Europeans spend 90% time indoors!

Natural light is intimately related to our mood, so it is not surprising that when a person is lively and cheerful we usually define them as "luminous", nor that in ancient literature it is written that "light is older than love".

Spending time outdoors helps to feel better on all levels, including mentally.

Perhaps that is why autumn is a particularly difficult season when it comes to our mood. In the autumn months - and of course also in the winter - mental health can suffer particularly badly. The recent time change, far from being an anecdote, is a major "blip" for many people who see life on the street fading away. The days are shorter and have less light, and the time we could spend outside, in the fresh air, can be wasted inside a car, on the metro or on a bus.

Autumn, with its colder and darker days, is an invitation to get out of the house less. Home as a false refuge: sofa, HBO and maybe a tea with lemon. Sounds good but only if we combine it with having spent some time outdoors.

Otherwise, our mental health can seriously suffer.

The European Commission estimated in 2003 that Europeans spend, on average, 85-90% of our time indoors. This figure is not unique to Europe. Nature, in a 2001 study, put the percentage of time Americans spend indoors at 87%, and 6% indoors in enclosed vehicles!

Spending time outdoors is a great way to improve our mood and a good way to do this is by changing the way we move around in our daily commute to work, to run errands. Cycling is a great option, as well as helping us to stay active (which helps us to feel better) it "forces" us to spend time outdoors, exploring the natural spaces of our own city and exposing us to natural light.

The importance of natural light

But why is it so important to be in contact with natural light? The scientific answer is that natural light is a synchroniser of the circadian system, which is what sleep is all about. It is important to note that disturbances in sleep cycles are linked to poorer moods in general and directly to depression. We all know that one of the most important factors in getting a good night's sleep is not getting too much light, but what we don't usually express so clearly is the importance of being exposed to natural light during the day.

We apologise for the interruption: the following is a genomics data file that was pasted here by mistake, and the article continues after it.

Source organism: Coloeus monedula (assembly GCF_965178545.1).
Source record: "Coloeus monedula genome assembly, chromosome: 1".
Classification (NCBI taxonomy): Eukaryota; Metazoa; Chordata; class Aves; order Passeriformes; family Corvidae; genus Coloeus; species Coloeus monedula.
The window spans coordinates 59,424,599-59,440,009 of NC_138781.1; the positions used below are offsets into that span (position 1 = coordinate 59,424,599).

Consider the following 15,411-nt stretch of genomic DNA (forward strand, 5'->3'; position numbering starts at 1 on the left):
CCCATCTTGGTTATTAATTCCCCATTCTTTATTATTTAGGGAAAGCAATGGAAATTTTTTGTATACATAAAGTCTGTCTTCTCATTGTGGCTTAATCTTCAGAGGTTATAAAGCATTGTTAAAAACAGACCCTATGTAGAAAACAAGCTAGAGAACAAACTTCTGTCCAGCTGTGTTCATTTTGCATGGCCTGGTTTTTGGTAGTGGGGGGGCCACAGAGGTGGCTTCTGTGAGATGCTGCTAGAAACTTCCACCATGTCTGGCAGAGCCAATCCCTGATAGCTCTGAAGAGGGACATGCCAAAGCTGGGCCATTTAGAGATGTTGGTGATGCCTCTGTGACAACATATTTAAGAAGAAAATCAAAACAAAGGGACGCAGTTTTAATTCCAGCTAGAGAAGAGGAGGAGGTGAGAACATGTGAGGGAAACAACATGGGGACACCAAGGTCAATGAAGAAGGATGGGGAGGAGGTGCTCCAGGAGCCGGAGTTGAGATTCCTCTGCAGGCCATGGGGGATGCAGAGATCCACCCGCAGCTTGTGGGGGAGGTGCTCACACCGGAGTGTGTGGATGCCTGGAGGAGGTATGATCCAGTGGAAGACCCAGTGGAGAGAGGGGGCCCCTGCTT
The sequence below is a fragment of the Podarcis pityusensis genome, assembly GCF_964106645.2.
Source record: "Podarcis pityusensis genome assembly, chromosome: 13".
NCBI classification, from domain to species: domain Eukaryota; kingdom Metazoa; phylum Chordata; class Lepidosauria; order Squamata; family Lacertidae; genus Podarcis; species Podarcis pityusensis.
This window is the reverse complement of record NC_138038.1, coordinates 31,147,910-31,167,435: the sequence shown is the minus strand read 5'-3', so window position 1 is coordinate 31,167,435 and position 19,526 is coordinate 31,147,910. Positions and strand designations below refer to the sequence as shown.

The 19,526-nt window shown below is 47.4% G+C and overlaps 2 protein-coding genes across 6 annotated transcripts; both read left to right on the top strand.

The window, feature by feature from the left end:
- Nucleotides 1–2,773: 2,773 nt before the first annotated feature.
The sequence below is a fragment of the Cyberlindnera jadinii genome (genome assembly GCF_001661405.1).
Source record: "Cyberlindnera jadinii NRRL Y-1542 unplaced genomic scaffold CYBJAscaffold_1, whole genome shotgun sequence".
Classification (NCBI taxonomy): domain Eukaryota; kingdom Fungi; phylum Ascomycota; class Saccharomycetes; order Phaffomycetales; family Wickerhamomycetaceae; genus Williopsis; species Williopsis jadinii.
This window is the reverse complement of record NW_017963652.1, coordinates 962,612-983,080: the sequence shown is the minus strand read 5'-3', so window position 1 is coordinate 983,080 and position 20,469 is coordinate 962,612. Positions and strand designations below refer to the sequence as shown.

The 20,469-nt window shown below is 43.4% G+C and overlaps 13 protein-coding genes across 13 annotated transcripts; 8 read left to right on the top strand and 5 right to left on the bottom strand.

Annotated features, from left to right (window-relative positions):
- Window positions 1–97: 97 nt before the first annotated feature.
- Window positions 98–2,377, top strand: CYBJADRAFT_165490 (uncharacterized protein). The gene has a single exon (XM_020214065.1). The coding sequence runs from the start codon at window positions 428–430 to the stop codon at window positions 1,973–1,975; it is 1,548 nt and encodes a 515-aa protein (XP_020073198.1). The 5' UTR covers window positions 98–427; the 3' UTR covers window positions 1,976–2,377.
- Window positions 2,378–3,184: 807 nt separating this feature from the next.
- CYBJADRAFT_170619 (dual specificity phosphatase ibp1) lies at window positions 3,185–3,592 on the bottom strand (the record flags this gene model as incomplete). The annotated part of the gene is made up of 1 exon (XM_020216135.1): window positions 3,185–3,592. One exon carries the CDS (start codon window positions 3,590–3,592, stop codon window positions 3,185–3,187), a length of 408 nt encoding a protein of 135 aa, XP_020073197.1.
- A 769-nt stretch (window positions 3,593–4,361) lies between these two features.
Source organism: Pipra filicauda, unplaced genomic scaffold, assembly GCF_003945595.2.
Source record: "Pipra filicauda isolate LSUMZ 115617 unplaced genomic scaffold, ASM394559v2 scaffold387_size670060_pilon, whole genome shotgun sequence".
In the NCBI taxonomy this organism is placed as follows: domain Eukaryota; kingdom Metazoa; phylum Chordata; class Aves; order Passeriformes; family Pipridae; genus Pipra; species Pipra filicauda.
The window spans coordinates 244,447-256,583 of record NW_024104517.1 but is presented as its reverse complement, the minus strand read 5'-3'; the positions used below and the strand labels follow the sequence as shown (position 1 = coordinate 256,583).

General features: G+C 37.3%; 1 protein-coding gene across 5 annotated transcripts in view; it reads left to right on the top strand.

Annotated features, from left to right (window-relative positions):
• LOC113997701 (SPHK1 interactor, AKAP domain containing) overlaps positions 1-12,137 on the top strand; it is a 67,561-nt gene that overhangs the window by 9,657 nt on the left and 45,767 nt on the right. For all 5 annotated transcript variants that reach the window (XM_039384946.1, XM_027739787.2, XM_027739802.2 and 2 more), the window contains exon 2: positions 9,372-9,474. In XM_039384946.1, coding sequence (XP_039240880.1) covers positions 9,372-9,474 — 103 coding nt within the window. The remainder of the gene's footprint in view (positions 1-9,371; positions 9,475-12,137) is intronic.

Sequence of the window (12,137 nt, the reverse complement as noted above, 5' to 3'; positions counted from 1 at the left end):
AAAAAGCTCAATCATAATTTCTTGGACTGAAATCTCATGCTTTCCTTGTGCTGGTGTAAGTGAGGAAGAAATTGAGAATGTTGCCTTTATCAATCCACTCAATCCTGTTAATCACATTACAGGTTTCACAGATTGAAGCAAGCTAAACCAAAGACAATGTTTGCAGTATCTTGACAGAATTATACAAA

The most important studies on the subject reveal that at least two hours a day of natural light is the minimum requirement, which in the autumn and winter months and with western lifestyles can be much more difficult than we imagine. However, without this daily "dose" of light, melatonin is not properly synthesised.

If you don't get light during the day, then at night you don't synthesise melatonin, which is a key hormone in the natural sleep cycle. In this sense, we should ideally function as if we were a switch: natural light during the day and darkness at night. If we don't get natural light (and even better if it is directly and not through a window) during the day, we will simply sleep worse. In addition, sunlight also serves to regulate other important hormones that play a key role in our mood, such as serotonin and cortisol.

According to a study published last year in the Journal of Affective Disorders, "the average time spent outdoors each day by more than 400,000 British participants was two and a half hours. Each additional hour was associated with less likelihood of depression and antidepressant use, lower frequency of anhedonia and despondency, less neuroticism and greater self-perceived happiness."

Cycling also invites you to spend more time in natural spaces. And this has a very positive impact on our mental health. According to a study in Nature, spending just two hours a week in natural spaces is linked to "better health and greater general well-being".

All good things for those of us who cycle, so what are you waiting for?


  • Andres said:

    Excelente post!.
    Hay que disfrutar mas de la vida real

    November 14, 2022

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